There are 5 major different styles of fishing reels and they are all used for different situations.
Bait-Casting Rods & Reels are the most common rods and reels that are used among most tournament bass fishermen. The reel is actually mounted to the top of the rod and this makes pitching and flipping a lot easier than with a spinning rod. The baitcaster rods and reels are also the top choice among many northern pike and muskie anglers. The reels are made to handle the heavier line that is required to cast heavier lures such as spoons, big crankbaits and big swimbaits.
Clicker Reels are great for fishing with live bait. These reels are set up so there is a very light drag when it is set up correctly. Once a fish bites, you will hear a clicking noise from the fish pulling line from the reel. All you have to do is push the lever to the appropriate position, then set the hook and the reel goes back to its normal drag settings. This way, you can set out a couple of bait rods without worrying about a fish pulling your rod into the water, snapping a line or just missing a bite. There are bait casting and spinner reels that are made with the clicker option.
Spinning Reels utilize a fixed spool that is normally mounted below the rod. They are typically used for lighter tackle such as live bait or smaller lures, however, with new technology and the creation of braided line, more and more anglers are using spinning tackle for bigger lures and bigger fish. Spinning reels also solved the problem of backlash, as they do not have a rotating spool to overrun and foul the line.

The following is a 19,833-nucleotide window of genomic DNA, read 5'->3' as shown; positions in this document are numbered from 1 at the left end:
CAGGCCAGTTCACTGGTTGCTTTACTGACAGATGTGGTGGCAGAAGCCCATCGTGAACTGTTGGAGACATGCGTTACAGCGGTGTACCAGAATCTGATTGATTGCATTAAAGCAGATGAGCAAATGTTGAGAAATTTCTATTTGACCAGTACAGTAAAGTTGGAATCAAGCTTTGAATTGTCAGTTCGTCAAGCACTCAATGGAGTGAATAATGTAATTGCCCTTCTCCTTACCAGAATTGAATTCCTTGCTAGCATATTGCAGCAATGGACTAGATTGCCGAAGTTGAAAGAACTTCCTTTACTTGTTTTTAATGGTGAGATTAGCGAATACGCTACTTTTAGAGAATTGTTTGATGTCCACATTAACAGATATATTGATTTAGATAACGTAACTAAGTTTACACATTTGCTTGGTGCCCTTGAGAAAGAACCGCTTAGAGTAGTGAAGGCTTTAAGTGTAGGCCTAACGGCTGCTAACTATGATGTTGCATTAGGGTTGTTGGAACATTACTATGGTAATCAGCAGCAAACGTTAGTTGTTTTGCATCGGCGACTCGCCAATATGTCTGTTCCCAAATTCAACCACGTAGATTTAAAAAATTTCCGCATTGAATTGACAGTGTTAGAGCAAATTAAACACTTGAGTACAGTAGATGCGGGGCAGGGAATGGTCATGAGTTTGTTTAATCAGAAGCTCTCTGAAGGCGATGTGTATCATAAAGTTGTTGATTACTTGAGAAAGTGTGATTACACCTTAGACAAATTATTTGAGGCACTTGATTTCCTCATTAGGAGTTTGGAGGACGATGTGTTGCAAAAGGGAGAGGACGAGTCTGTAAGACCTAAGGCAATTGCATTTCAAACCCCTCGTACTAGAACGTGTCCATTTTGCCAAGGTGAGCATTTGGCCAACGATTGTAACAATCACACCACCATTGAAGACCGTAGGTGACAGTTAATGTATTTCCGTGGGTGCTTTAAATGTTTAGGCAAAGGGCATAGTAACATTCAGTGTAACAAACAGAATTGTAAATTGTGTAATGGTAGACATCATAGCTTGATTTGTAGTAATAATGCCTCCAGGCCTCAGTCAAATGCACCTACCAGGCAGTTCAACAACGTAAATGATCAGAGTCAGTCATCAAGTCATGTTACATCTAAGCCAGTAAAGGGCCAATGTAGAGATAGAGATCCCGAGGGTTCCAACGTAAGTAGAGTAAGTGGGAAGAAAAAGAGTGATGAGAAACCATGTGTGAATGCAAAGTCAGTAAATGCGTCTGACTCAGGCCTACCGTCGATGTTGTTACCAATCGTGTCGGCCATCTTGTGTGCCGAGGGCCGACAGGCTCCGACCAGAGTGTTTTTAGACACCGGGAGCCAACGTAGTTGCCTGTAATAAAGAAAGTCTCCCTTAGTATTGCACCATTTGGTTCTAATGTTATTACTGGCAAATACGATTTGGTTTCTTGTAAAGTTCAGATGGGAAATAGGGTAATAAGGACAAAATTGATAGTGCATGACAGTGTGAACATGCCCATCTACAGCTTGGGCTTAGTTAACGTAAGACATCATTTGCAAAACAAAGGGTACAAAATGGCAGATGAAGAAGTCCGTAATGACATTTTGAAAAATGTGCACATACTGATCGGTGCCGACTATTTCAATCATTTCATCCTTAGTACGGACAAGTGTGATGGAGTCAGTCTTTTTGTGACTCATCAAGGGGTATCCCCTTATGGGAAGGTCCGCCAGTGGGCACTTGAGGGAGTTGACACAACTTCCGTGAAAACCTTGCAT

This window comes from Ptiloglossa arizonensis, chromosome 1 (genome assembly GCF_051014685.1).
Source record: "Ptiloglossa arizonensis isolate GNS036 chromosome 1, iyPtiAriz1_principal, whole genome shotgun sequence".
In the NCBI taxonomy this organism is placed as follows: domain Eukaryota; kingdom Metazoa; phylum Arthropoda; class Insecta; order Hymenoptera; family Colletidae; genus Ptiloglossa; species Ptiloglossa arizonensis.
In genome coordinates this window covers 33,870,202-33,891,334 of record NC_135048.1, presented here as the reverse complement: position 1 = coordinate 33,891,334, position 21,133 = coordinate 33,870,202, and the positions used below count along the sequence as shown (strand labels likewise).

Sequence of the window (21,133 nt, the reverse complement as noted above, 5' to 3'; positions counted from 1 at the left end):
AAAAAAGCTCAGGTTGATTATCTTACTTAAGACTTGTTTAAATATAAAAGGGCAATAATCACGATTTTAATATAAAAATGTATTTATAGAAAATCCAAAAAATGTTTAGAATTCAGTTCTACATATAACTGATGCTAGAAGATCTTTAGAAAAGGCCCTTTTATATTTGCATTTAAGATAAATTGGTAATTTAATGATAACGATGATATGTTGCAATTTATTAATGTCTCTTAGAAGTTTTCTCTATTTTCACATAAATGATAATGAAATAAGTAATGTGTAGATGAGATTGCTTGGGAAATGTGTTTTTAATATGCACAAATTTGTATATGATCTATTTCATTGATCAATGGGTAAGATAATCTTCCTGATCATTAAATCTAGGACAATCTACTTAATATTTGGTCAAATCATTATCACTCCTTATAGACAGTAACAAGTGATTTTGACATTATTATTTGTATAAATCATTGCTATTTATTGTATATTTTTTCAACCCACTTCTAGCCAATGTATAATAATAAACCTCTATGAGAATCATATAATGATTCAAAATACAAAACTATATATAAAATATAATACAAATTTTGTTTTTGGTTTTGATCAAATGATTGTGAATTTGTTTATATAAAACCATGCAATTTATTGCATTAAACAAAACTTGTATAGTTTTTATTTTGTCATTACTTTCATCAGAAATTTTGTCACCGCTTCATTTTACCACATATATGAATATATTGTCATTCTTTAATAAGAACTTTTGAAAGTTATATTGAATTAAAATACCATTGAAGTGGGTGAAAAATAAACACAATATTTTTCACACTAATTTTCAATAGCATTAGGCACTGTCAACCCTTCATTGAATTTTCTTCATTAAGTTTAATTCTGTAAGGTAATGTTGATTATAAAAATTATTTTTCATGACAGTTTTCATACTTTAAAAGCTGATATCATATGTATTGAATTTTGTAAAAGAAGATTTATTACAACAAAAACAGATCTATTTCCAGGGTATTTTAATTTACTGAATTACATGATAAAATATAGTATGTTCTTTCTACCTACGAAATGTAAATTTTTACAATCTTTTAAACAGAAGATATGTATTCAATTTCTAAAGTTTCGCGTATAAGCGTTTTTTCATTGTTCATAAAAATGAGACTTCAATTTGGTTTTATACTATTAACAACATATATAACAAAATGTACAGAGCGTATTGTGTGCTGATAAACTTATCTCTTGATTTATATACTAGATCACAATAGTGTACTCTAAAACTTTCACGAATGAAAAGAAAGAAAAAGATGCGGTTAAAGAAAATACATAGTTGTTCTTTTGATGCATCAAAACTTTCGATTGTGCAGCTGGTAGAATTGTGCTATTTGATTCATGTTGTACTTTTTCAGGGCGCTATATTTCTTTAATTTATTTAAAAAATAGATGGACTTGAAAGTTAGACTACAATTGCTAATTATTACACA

Spin-Casting Rods & Reels are made for using much lighter tackle and catching smaller fish. The rods have small eyes and typically a forefinger grip trigger. They are similar to bait casting rods, but the baitcaster rods and reels are made for handling much heavier tackle and bigger fish. Most of the anglers that use a spin casting rod & reel are new anglers and they are usually kids that are just learning how to fish.
Fly Fishing Reels are normally operated by stripping line off the reel with one hand, while casting the rod with the other hand. You can find fly reels for as cheap as $20 that will get the job done for panfish and upwards of $700 or more that are ideal for trophy freshwater and saltwater fish. Just like fly fishing rods, you should do your research before purchasing a fly fishing reel. As the quality goes up, the price goes up rapidly. If you are pursuing bigger fish, you are going to want a quality fly fishing reel.